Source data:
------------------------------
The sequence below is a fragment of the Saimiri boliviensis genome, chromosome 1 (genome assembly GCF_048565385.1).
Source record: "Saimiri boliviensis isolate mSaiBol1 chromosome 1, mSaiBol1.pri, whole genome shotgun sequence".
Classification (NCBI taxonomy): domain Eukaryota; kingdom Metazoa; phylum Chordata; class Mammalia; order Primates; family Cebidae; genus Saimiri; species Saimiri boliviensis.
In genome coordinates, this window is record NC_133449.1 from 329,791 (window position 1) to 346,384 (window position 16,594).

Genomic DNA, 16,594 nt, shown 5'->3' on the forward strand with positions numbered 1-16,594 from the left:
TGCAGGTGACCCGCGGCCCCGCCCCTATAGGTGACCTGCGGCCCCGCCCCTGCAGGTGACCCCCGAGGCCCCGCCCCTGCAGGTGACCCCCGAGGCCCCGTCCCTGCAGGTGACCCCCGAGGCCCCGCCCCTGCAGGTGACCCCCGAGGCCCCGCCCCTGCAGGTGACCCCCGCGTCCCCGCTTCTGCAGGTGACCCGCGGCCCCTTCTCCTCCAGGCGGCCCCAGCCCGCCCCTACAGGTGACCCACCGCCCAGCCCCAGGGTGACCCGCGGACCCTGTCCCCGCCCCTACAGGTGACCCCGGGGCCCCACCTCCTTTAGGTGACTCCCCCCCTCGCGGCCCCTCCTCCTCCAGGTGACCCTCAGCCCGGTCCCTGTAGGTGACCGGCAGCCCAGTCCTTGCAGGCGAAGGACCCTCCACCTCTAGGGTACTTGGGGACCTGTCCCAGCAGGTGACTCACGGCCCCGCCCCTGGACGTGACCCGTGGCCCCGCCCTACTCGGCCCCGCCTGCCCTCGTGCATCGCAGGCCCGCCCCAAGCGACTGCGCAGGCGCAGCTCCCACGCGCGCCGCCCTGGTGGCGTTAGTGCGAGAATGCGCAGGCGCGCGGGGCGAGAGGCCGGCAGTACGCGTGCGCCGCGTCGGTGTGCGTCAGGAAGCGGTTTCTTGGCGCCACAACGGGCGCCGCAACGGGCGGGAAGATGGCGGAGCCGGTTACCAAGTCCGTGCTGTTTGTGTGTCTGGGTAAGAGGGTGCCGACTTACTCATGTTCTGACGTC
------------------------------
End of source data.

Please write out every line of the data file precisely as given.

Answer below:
The sequence below is a fragment of the Saimiri boliviensis genome, chromosome 1 (genome assembly GCF_048565385.1).
Source record: "Saimiri boliviensis isolate mSaiBol1 chromosome 1, mSaiBol1.pri, whole genome shotgun sequence".
Classification (NCBI taxonomy): domain Eukaryota; kingdom Metazoa; phylum Chordata; class Mammalia; order Primates; family Cebidae; genus Saimiri; species Saimiri boliviensis.
In genome coordinates, this window is record NC_133449.1 from 329,791 (window position 1) to 346,384 (window position 16,594).

Genomic DNA, 16,594 nt, shown 5'->3' on the forward strand with positions numbered 1-16,594 from the left:
TGCAGGTGACCCGCGGCCCCGCCCCTATAGGTGACCTGCGGCCCCGCCCCTGCAGGTGACCCCCGAGGCCCCGCCCCTGCAGGTGACCCCCGAGGCCCCGTCCCTGCAGGTGACCCCCGAGGCCCCGCCCCTGCAGGTGACCCCCGAGGCCCCGCCCCTGCAGGTGACCCCCGCGTCCCCGCTTCTGCAGGTGACCCGCGGCCCCTTCTCCTCCAGGCGGCCCCAGCCCGCCCCTACAGGTGACCCACCGCCCAGCCCCAGGGTGACCCGCGGACCCTGTCCCCGCCCCTACAGGTGACCCCGGGGCCCCACCTCCTTTAGGTGACTCCCCCCCTCGCGGCCCCTCCTCCTCCAGGTGACCCTCAGCCCGGTCCCTGTAGGTGACCGGCAGCCCAGTCCTTGCAGGCGAAGGACCCTCCACCTCTAGGGTACTTGGGGACCTGTCCCAGCAGGTGACTCACGGCCCCGCCCCTGGACGTGACCCGTGGCCCCGCCCTACTCGGCCCCGCCTGCCCTCGTGCATCGCAGGCCCGCCCCAAGCGACTGCGCAGGCGCAGCTCCCACGCGCGCCGCCCTGGTGGCGTTAGTGCGAGAATGCGCAGGCGCGCGGGGCGAGAGGCCGGCAGTACGCGTGCGCCGCGTCGGTGTGCGTCAGGAAGCGGTTTCTTGGCGCCACAACGGGCGCCGCAACGGGCGGGAAGATGGCGGAGCCGGTTACCAAGTCCGTGCTGTTTGTGTGTCTGGGTAAGAGGGTGCCGACTTACTCATGTTCTGACGTC